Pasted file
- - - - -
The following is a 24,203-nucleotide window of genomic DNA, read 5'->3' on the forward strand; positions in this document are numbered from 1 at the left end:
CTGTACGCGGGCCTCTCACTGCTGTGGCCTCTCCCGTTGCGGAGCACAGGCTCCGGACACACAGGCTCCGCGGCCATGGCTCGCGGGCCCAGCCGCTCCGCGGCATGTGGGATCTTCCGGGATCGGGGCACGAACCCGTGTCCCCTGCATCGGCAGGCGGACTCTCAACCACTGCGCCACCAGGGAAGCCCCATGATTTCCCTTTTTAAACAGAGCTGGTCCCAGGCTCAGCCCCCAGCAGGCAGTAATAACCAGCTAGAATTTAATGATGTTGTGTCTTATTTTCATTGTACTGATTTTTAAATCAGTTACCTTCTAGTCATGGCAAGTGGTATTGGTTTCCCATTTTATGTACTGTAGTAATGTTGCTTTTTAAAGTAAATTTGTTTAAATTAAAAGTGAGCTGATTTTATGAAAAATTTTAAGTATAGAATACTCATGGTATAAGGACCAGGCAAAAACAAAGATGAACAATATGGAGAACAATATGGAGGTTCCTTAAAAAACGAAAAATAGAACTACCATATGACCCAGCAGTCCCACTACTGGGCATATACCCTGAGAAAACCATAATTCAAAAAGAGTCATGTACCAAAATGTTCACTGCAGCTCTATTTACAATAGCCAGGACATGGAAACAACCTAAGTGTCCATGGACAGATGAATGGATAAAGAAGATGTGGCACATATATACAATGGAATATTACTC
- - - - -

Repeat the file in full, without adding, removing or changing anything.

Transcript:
The following is a 24,203-nucleotide window of genomic DNA, read 5'->3' on the forward strand; positions in this document are numbered from 1 at the left end:
CTGTACGCGGGCCTCTCACTGCTGTGGCCTCTCCCGTTGCGGAGCACAGGCTCCGGACACACAGGCTCCGCGGCCATGGCTCGCGGGCCCAGCCGCTCCGCGGCATGTGGGATCTTCCGGGATCGGGGCACGAACCCGTGTCCCCTGCATCGGCAGGCGGACTCTCAACCACTGCGCCACCAGGGAAGCCCCATGATTTCCCTTTTTAAACAGAGCTGGTCCCAGGCTCAGCCCCCAGCAGGCAGTAATAACCAGCTAGAATTTAATGATGTTGTGTCTTATTTTCATTGTACTGATTTTTAAATCAGTTACCTTCTAGTCATGGCAAGTGGTATTGGTTTCCCATTTTATGTACTGTAGTAATGTTGCTTTTTAAAGTAAATTTGTTTAAATTAAAAGTGAGCTGATTTTATGAAAAATTTTAAGTATAGAATACTCATGGTATAAGGACCAGGCAAAAACAAAGATGAACAATATGGAGAACAATATGGAGGTTCCTTAAAAAACGAAAAATAGAACTACCATATGACCCAGCAGTCCCACTACTGGGCATATACCCTGAGAAAACCATAATTCAAAAAGAGTCATGTACCAAAATGTTCACTGCAGCTCTATTTACAATAGCCAGGACATGGAAACAACCTAAGTGTCCATGGACAGATGAATGGATAAAGAAGATGTGGCACATATATACAATGGAATATTACTC